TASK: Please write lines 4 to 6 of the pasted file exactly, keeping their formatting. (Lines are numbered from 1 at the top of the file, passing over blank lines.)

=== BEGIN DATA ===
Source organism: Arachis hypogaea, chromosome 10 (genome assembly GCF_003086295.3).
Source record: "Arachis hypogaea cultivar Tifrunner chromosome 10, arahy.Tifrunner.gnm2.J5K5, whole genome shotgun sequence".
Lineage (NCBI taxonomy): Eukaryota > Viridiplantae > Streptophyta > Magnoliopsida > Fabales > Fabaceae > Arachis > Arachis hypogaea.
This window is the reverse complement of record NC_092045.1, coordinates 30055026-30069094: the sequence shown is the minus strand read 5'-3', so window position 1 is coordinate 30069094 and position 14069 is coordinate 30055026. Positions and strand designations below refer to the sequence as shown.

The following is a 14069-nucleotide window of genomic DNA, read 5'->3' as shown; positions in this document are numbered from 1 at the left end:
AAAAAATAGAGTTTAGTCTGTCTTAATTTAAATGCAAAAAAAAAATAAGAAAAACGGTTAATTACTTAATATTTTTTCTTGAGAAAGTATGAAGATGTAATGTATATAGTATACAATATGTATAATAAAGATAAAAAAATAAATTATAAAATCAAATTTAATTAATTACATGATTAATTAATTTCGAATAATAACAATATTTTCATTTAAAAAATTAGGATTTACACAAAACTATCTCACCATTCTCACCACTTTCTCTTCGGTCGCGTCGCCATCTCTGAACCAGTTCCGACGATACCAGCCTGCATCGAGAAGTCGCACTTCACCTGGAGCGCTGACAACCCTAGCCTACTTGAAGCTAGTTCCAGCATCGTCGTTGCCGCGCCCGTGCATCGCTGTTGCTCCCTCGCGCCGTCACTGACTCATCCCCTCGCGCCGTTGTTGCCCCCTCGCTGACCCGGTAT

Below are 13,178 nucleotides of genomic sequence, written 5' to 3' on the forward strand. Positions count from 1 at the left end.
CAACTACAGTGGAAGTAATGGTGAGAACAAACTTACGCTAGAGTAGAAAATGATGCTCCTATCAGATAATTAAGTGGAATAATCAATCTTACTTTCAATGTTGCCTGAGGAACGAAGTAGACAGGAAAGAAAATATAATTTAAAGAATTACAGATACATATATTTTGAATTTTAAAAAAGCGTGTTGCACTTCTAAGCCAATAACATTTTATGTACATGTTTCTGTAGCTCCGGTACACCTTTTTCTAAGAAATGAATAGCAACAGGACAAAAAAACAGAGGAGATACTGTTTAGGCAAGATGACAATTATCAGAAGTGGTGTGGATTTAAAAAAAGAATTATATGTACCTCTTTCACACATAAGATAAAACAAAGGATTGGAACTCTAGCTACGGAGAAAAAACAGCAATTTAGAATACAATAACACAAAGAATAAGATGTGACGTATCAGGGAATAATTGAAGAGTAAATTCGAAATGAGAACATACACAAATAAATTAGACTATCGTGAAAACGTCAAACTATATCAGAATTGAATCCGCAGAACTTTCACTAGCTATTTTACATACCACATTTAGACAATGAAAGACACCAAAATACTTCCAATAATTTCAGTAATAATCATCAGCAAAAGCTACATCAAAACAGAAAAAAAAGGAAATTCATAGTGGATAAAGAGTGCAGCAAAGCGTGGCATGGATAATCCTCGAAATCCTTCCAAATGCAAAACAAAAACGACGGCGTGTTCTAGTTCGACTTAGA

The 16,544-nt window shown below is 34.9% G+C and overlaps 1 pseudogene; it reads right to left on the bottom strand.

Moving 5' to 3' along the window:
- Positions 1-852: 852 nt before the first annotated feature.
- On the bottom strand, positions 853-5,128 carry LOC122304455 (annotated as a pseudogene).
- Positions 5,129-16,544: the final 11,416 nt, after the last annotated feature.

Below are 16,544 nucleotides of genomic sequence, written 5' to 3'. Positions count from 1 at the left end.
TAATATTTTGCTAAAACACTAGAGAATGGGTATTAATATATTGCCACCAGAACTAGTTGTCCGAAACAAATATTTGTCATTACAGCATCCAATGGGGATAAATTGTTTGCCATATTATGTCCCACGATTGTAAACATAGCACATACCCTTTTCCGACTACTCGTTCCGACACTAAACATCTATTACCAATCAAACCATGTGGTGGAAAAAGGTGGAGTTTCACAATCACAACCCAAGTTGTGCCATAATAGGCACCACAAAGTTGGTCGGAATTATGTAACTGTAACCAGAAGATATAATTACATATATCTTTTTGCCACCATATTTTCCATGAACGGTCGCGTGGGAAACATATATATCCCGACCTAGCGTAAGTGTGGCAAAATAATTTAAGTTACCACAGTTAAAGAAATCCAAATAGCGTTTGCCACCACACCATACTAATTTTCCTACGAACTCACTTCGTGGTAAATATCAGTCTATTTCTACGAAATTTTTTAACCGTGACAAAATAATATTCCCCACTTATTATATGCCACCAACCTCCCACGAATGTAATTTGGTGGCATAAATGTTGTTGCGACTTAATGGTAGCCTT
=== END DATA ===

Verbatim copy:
This window is the reverse complement of record NC_092045.1, coordinates 30055026-30069094: the sequence shown is the minus strand read 5'-3', so window position 1 is coordinate 30069094 and position 14069 is coordinate 30055026. Positions and strand designations below refer to the sequence as shown.

The following is a 14069-nucleotide window of genomic DNA, read 5'->3' as shown; positions in this document are numbered from 1 at the left end:
AAAAAATAGAGTTTAGTCTGTCTTAATTTAAATGCAAAAAAAAAATAAGAAAAACGGTTAATTACTTAATATTTTTTCTTGAGAAAGTATGAAGATGTAATGTATATAGTATACAATATGTATAATAAAGATAAAAAAATAAATTATAAAATCAAATTTAATTAATTACATGATTAATTAATTTCGAATAATAACAATATTTTCATTTAAAAAATTAGGATTTACACAAAACTATCTCACCATTCTCACCACTTTCTCTTCGGTCGCGTCGCCATCTCTGAACCAGTTCCGACGATACCAGCCTGCATCGAGAAGTCGCACTTCACCTGGAGCGCTGACAACCCTAGCCTACTTGAAGCTAGTTCCAGCATCGTCGTTGCCGCGCCCGTGCATCGCTGTTGCTCCCTCGCGCCGTCACTGACTCATCCCCTCGCGCCGTTGTTGCCCCCTCGCTGACCCGGTAT